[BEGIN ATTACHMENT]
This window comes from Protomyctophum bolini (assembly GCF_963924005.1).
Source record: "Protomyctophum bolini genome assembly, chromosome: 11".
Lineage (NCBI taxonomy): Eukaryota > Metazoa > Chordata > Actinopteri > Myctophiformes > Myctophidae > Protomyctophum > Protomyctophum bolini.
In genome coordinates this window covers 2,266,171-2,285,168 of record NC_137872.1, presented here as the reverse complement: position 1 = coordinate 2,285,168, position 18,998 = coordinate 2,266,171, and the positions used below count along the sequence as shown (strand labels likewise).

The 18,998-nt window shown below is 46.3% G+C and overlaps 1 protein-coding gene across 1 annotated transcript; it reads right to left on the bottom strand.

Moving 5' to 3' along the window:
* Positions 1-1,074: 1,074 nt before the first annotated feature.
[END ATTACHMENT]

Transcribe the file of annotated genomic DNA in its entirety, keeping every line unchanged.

This window comes from Protomyctophum bolini (assembly GCF_963924005.1).
Source record: "Protomyctophum bolini genome assembly, chromosome: 11".
Lineage (NCBI taxonomy): Eukaryota > Metazoa > Chordata > Actinopteri > Myctophiformes > Myctophidae > Protomyctophum > Protomyctophum bolini.
In genome coordinates this window covers 2,266,171-2,285,168 of record NC_137872.1, presented here as the reverse complement: position 1 = coordinate 2,285,168, position 18,998 = coordinate 2,266,171, and the positions used below count along the sequence as shown (strand labels likewise).

The 18,998-nt window shown below is 46.3% G+C and overlaps 1 protein-coding gene across 1 annotated transcript; it reads right to left on the bottom strand.

Moving 5' to 3' along the window:
* Positions 1-1,074: 1,074 nt before the first annotated feature.